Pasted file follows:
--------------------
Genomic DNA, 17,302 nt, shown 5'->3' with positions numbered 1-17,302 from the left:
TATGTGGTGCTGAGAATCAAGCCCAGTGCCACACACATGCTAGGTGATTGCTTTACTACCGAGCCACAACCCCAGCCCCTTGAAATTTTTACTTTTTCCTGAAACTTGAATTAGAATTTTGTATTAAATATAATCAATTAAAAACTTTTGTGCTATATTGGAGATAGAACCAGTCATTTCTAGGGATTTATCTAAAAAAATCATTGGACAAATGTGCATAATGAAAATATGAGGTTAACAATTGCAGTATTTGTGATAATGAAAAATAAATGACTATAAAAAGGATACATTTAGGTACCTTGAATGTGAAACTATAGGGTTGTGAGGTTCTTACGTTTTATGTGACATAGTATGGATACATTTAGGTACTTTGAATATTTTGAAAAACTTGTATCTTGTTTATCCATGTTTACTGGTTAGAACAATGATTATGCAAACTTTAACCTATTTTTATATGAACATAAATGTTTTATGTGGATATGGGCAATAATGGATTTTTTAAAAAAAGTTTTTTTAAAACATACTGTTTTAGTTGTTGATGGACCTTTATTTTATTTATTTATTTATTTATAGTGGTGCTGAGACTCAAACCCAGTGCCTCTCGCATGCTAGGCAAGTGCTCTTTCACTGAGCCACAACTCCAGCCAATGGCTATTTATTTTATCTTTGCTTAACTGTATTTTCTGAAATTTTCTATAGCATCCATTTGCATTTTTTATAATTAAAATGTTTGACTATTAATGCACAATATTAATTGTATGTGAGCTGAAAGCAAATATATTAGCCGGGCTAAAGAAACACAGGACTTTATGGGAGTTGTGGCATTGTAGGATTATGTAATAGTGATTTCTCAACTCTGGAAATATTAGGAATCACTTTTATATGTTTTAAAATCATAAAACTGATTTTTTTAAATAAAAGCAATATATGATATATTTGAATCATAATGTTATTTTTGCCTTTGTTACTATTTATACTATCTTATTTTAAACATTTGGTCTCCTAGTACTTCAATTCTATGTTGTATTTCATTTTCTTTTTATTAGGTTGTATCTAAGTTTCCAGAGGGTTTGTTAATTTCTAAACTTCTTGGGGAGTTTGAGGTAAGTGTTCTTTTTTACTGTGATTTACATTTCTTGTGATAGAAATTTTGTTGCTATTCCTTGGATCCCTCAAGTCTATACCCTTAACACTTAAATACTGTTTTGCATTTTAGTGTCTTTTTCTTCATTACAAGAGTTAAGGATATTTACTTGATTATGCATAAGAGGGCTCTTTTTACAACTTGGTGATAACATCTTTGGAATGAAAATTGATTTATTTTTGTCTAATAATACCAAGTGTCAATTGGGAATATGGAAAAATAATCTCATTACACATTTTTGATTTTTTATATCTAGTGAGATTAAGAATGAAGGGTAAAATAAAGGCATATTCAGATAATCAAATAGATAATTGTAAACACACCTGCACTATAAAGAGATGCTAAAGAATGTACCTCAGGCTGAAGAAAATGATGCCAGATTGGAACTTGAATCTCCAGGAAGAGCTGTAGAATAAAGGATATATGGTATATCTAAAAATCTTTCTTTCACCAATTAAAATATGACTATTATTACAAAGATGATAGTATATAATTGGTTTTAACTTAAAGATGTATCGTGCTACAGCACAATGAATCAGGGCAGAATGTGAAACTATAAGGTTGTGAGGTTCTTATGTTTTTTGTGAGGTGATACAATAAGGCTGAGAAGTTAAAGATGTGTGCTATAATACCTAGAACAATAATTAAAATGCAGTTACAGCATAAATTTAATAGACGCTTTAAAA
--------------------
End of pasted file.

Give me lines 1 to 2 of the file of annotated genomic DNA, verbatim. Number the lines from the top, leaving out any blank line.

Genomic DNA, 17,302 nt, shown 5'->3' with positions numbered 1-17,302 from the left:
TATGTGGTGCTGAGAATCAAGCCCAGTGCCACACACATGCTAGGTGATTGCTTTACTACCGAGCCACAACCCCAGCCCCTTGAAATTTTTACTTTTTCCTGAAACTTGAATTAGAATTTTGTATTAAATATAATCAATTAAAAACTTTTGTGCTATATTGGAGATAGAACCAGTCATTTCTAGGGATTTATCTAAAAAAATCATTGGACAAATGTGCATAATGAAAATATGAGGTTAACAATTGCAGTATTTGTGATAATGAAAAATAAATGACTATAAAAAGGATACATTTAGGTACCTTGAATGTGAAACTATAGGGTTGTGAGGTTCTTACGTTTTATGTGACATAGTATGGATACATTTAGGTACTTTGAATATTTTGAAAAACTTGTATCTTGTTTATCCATGTTTACTGGTTAGAACAATGATTATGCAAACTTTAACCTATTTTTATATGAACATAAATGTTTTATGTGGATATGGGCAATAATGGATTTTTTAAAAAAAGTTTTTTTAAAACATACTGTTTTAGTTGTTGATGGACCTTTATTTTATTTATTTATTTATTTATAGTGGTGCTGAGACTCAAACCCAGTGCCTCTCGCATGCTAGGCAAGTGCTCTTTCACTGAGCCACAACTCCAGCCAATGGCTATTTATTTTATCTTTGCTTAACTGTATTTTCTGAAATTTTCTATAGCATCCATTTGCATTTTTTATAATTAAAATGTTTGACTATTAATGCACAATATTAATTGTATGTGAGCTGAAAGCAAATATATTAGCCGGGCTAAAGAAACACAGGACTTTATGGGAGTTGTGGCATTGTAGGATTATGTAATAGTGATTTCTCAACTCTGGAAATATTAGGAATCACTTTTATATGTTTTAAAATCATAAAACTGATTTTTTTAAATAAAAGCAATATATGATATATTTGAATCATAATGTTATTTTTGCCTTTGTTACTATTTATACTATCTTATTTTAAACATTTGGTCTCCTAGTACTTCAATTCTATGTTGTATTTCATTTTCTTTTTATTAGGTTGTATCTAAGTTTCCAGAGGGTTTGTTAATTTCTAAACTTCTTGGGGAGTTTGAGGTAAGTGTTCTTTTTTACTGTGATTTACATTTCTTGTGATAGAAATTTTGTTGCTATTCCTTGGATCCCTCAAGTCTATACCCTTAACACTTAAATACTGTTTTGCATTTTAGTGTCTTTTTCTTCATTACAAGAGTTAAGGATATTTACTTGATTATGCATAAGAGGGCTCTTTTTACAACTTGGTGATAACATCTTTGGAATGAAAATTGATTTATTTTTGTCTAATAATACCAAGTGTCAATTGGGAATATGGAAAAATAATCTCATTACACATTTTTGATTTTTTATATCTAGTGAGATTAAGAATGAAGGGTAAAATAAAGGCATATTCAGATAATCAAATAGATAATTGTAAACACACCTGCACTATAAAGAGATGCTAAAGAATGTACCTCAGGCTGAAGAAAATGATGCCAGATTGGAACTTGAATCTCCAGGAAGAGCTGTAGAATAAAGGATATATGGTATATCTAAAAATCTTTCTTTCACCAATTAAAATATGACTATTATTACAAAGATGATAGTATATAATTGGTTTTAACTTAAAGATGTATCGTGCTACAGCACAATGAATCAGGGCAGAATGTGAAACTATAAGGTTGTGAGGTTCTTATGTTTTTTGTGAGGTGATACAATAAGGCTGAGAAGTTAAAGATGTGTGCTATAATACCTAGAACAATAATTAAAATGCAGTTACAGCATAAATTTAATAGACGCTTTAAAA